Durand and Our On-going Traffic Issues

Following our public meeting with the Traffic Department on March 6th, 2014, Durand’s Traffic Committee recommended the following suggestions to the City of Hamilton Transportation Department.  We are awaiting his response. Thank you to Board Member Jon Dalton for his work on this file.

 

Queen:  Top priority due to high accident rate.  Needs to be a two way street with one lane each direction and curb parking on both sides.   Short term (immediate):  Make parking permanent in east curb lane, install knock down sticks at Main intersection to reduce turning speeds.  Parking should be allowed on west curb lane as well.  These changes can be implemented with paint and signs at low cost.  Other changes:  Crossing is needed at Bold St.  Island / on-ramp intersection at Herkimer needs to be gone.  It should be a normal intersection.

Bay:  Keep bumpouts and make permanent.  Bike lane should go through bumpouts as per existing designs in UK.  While we would like to see all of Bay become two way, the bike lane should at least be bi-directional.  Stop sign at Duke to reduce speeding.  Narrowing needed on downhill section between Hunter and Main.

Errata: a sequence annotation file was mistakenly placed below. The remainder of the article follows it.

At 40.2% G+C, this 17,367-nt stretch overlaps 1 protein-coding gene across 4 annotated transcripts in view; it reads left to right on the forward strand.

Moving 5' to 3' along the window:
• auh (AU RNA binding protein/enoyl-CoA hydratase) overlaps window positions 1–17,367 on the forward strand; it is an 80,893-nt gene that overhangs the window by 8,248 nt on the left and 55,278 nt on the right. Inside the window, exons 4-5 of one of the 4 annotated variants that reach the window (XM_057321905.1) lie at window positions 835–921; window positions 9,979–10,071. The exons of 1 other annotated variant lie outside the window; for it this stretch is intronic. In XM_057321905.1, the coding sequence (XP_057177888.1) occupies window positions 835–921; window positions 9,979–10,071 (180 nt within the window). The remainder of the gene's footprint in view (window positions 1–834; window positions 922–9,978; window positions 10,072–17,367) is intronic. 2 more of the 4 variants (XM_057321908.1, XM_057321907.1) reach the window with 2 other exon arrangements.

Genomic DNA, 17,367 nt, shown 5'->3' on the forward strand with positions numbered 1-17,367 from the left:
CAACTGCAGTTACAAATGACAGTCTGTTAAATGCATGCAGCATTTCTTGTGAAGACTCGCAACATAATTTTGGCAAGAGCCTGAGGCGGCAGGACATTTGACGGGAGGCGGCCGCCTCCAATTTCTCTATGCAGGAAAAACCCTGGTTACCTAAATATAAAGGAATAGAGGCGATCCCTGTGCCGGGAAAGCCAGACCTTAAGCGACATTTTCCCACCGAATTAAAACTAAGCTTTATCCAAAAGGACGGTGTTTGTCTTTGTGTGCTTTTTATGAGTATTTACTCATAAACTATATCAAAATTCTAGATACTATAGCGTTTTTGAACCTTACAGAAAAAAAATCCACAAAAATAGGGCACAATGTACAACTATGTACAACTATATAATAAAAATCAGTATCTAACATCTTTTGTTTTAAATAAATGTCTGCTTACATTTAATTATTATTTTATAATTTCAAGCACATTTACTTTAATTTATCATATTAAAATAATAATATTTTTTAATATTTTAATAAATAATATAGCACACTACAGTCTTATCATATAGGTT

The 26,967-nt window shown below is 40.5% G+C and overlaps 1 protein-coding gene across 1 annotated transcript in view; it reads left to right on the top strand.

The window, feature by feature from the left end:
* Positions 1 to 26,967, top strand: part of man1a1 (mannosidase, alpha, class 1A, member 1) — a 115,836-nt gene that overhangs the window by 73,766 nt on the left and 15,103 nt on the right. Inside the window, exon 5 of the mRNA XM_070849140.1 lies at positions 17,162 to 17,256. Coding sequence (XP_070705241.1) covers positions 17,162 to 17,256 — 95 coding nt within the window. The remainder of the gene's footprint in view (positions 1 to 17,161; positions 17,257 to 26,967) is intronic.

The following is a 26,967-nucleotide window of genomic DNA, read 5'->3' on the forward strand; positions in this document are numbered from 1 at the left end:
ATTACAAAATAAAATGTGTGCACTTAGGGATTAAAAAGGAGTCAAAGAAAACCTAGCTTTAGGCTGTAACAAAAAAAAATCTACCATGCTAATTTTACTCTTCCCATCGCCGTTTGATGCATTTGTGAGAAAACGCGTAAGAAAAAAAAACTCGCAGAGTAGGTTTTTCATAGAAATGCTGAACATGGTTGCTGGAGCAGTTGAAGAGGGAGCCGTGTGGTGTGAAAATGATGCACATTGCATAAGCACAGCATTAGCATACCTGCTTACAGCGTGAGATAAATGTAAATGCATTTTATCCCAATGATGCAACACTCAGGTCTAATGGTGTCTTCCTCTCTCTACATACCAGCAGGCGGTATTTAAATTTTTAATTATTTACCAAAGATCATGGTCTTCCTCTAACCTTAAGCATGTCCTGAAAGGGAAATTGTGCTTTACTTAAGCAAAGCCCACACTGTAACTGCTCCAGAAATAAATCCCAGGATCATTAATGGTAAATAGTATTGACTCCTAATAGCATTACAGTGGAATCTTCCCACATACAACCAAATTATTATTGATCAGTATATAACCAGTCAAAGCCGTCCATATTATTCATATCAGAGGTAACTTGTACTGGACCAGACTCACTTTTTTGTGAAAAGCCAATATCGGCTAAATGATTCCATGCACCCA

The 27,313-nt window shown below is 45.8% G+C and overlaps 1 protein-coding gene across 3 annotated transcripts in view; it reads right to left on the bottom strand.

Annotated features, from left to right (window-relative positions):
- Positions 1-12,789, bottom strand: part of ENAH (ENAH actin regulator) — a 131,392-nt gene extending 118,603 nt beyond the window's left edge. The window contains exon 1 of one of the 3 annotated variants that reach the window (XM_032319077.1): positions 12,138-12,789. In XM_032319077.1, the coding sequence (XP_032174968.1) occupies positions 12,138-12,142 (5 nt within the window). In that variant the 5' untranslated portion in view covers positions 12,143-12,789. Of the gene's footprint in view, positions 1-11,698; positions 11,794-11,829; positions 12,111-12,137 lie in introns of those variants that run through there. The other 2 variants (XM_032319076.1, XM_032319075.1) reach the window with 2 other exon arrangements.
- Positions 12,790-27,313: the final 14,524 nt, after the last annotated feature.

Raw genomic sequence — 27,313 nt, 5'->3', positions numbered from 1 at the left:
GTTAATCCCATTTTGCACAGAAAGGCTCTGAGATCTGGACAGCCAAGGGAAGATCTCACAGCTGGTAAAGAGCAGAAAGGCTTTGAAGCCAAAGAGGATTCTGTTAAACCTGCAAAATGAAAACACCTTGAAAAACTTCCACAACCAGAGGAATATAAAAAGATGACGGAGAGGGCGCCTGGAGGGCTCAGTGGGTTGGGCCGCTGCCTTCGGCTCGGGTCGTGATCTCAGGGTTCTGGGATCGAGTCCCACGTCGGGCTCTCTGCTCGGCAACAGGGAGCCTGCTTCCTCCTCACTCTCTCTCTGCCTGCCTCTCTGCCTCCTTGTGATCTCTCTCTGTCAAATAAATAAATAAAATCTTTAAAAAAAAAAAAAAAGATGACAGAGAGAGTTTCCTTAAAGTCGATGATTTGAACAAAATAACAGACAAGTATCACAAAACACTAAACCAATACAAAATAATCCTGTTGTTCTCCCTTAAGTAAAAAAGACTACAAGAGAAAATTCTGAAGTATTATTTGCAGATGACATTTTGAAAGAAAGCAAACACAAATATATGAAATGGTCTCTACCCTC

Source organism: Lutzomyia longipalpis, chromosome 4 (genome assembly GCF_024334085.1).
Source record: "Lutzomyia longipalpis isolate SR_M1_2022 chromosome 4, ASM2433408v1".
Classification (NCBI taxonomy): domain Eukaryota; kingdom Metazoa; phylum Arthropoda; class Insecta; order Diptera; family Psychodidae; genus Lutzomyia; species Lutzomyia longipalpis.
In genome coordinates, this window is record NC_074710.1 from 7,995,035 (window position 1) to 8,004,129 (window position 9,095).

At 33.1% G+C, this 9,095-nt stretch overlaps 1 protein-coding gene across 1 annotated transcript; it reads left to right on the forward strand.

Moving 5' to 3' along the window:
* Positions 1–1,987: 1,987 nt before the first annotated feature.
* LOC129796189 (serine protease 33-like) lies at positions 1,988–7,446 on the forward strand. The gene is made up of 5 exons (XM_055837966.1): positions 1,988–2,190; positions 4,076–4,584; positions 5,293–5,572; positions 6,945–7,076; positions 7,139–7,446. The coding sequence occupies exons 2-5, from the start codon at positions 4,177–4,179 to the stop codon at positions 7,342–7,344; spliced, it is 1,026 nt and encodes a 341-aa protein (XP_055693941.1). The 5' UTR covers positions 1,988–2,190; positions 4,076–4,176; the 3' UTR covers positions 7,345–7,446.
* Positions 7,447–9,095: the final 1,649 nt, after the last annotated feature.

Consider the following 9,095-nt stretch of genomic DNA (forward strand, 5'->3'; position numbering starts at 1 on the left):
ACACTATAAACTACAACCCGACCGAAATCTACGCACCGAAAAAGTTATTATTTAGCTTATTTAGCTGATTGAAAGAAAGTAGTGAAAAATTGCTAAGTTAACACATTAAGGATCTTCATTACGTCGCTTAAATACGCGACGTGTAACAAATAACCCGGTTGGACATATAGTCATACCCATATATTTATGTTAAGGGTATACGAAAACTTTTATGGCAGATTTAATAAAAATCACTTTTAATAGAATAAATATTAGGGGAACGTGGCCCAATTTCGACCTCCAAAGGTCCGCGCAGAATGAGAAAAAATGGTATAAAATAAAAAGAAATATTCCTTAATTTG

Main:  Wider sidewalks needed especially at bus stops (Queen, Hess, Caroline MacNab).  Allow parking in north curb lane to buffer pedestrians from speeding traffic.  Long term we need to make Main two way, but realize this will be fought tooth and nail.  This is no reason not to make it less lethal today.

James:  Curb parking to calm traffic and improve the business environment.  Removal of parking during two-way conversion was supposed to be temporary.Charlton:  Bike lane under design should be between sidewalk and parked cars.  Crosswalk needed at Charlton / Caroline intersection. Stop sign at Park St. to facilitate crossing to and from Durand Park.